//The future face of the BJP?

The future face of the BJP?

Pankaj Vohra, Hindustan Times, June 4, 2006

The drug overdose incident involving Pramod Mahajan’s son, Rahul, and close aide, Vivek Moitra, has delivered a body blow to the BJP. Its sagging image has taken a further beating even though the saffron outfit on Saturday made a conscious effort to distance itself from the cocaine and champagne scandal that threatens to expose many skeletons in the cupboards of senior leaders. Though a cover-up operation has reportedly started, the incident is bound to be used by opponents of the ruling coterie both inside and outside the party to unmask the real and future face of the BJP.

Sushma Swaraj’s meek defence of her party was unconvincing since, earlier in the week, BJP President Rajnath Singh, who has been showing undue interest in grooming the young Mahajan, had described him on television as “a good boy”. He appeared keen to give Rahul a responsible position in the organisation, perhaps also because of his close proximity to the late Pramod Mahajan. Mahajan junior had also told reporters that he would abide by the party chief’s decision regarding his future career.

It was obvious that the BJP was considering launching Rahul into politics, possibly as its answer to the Congress’s Rahul Gandhi. Attempts through friendly media channels was made to portray Rahul Mahajan as a man with tremendous composure, who kept his grief to himself and instead consoled everyone else, including his uncle and senior BJP leader, Gopinath Munde, during his father’s funeral. Most senior leaders, including those who may have taken the decision to distance the party from Friday’s incident, had marvelled at his inner strength.

Stories originating from Mumbai led everyone believe that Rahul Mahajan would replace his father and that there was unanimity amongst all to give him the Rajya Sabha seat held by Pramod. Vivek Moitra played an important role in this projection, though Mahajan’s other aide, Harish Sharma, appeared inclined towards making Mahajan’s widow his political heir.

One only wonders how such stories could do the rounds of the media, since the Congress-NCP would hardly allow someone the opportunity to grab a Rajya Sabha seat that could easily be wrested from the party. The Congress and NCP are in power and naturally would want their own nominee to replace Mahajan, notwithstanding the generosity with which NCP chief Sharad Pawar reportedly said that he would want Mahajan’s kin to be in Parliament. It is clear now that in the June by-election, the seat will go to a Congress nominee.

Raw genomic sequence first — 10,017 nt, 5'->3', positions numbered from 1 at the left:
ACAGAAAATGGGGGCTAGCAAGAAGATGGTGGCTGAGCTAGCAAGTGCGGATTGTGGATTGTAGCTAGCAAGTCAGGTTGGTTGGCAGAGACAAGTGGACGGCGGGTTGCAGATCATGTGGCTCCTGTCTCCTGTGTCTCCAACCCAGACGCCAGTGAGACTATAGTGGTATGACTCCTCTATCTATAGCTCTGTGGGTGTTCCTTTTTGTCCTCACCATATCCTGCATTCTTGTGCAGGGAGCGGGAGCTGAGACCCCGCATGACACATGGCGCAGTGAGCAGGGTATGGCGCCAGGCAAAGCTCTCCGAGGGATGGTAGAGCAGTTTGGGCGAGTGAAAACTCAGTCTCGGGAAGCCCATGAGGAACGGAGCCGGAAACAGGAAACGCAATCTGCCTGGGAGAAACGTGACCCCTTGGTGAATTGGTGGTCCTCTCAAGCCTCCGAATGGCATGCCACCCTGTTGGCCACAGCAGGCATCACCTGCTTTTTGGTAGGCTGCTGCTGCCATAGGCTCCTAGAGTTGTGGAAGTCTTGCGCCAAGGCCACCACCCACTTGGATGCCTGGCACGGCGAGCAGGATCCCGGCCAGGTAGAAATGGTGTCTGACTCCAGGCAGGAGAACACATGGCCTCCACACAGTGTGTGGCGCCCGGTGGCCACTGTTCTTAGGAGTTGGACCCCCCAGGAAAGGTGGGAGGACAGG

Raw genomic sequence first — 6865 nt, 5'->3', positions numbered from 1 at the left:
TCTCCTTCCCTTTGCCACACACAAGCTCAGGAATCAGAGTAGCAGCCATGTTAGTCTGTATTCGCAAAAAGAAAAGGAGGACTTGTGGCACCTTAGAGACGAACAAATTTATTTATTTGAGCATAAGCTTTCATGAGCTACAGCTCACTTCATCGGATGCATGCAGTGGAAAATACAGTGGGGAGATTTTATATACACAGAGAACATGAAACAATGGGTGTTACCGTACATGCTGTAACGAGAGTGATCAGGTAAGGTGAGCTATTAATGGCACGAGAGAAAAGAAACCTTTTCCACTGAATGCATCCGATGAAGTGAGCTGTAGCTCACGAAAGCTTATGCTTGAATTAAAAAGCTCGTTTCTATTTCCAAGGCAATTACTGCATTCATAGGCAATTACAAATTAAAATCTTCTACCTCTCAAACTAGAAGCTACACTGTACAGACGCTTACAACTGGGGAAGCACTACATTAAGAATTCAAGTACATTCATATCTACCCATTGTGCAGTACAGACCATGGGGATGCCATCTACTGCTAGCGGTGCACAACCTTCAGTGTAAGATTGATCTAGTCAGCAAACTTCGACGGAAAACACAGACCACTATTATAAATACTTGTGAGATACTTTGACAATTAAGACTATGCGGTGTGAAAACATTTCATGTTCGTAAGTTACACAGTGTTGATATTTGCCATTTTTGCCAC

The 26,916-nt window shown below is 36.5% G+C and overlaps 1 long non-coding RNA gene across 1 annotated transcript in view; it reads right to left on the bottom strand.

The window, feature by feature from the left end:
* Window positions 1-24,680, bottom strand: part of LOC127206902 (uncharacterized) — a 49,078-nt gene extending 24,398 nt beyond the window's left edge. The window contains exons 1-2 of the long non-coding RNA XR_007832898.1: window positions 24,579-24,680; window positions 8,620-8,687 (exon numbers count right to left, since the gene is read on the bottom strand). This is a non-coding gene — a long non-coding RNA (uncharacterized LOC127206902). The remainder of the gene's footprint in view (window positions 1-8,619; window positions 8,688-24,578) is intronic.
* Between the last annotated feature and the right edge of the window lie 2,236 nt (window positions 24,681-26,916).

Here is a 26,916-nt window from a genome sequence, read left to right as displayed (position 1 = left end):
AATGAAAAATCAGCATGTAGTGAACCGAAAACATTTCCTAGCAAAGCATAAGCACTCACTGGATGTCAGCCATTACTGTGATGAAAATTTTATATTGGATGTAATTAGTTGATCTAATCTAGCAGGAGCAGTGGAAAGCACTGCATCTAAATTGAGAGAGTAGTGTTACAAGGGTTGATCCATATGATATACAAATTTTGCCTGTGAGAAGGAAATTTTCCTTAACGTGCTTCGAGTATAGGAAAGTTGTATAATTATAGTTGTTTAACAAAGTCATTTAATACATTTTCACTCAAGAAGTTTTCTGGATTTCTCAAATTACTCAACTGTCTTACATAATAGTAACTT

Therefore, what is surprising is that since his Dr Jekyll-Mr Hyde personality got revealed, the BJP is actively trying to disown its plans for Rahul Mahajan. Had this incident not been in the public domain, he could have survived politically and may even have been given a position of authority by the party. After all, Pramod Mahajan was a key figure who’d helped transform the BJP from a party of petty traders and middle-classes to one that enjoyed corporate patronage and made India shine for some of the rich and famous.

A reality check on Mahajan’s political accomplishments may not be as flattering as was made out to be when he was battling for his life in Hinduja hospital. Incidentally, the Mumbai police has still not disclosed Pravin Mahajan’s real motive behind shooting his brother. Perhaps this, too, may have caused embarrassment to the BJP, which, like in the present instance, may have been compelled to dissociate itself from even Pramod, who was held in very high regard by some of the top leaders. With his death, several controversies in which he was involved seem to have been pushed into the dustbin of history.

The BJP has been a party that always took pride in its distinct identity. It was inspired by the RSS, which laid great stress on character building and the development of its supporters into pure practitioners of Hinduism. Some of them remained bachelors, leading to unproved allegations over their sexual preferences. But the RSS swayamsewaks acquitted themselves during natural calamities and during threats to the nation. In the early Sixties, during Jawaharlal Nehru’s tenure, a RSS contingent also participated in the Republic Day parade.

But the drug overdose scandal has now severely dented the image of the saffron brigade. A son who claimed he wanted to immerse his father’s ashes in the Brahmaputra decided to consume liquor and drugs along with his aides and friends before the holy ritual could be completed. Investigations will also throw more light on Moitra’s activities. This may also reveal details about the Mahajans, whose confidence he enjoyed, and, by logical corollary, also about the BJP’s murkier side. There have been suggestions that Moitra was privy to a lot of financial dealings of both Mahajan and his party. But it is for the police to ascertain whether he was murdered or died after consuming a poison.

There is also a theory doing the rounds that some very important people were present at the party that night and the surrender of the three youths was organised in order to shield them. There are indications of foul play from the manner in which the scene of the incident was disturbed and from the fact that instead of driving the victims to Safdarjung, AIIMS or RML, they were taken to Apollo, 16 kilometres away. Surely, the police will be able to verify the authenticity of this theory but in the absence of transparent investigations, more such theories may do the rounds. The incident has ruined Rahul Mahajan's political ambitions and put the BJP in the ICU. Maybe another chintan baithak is called for.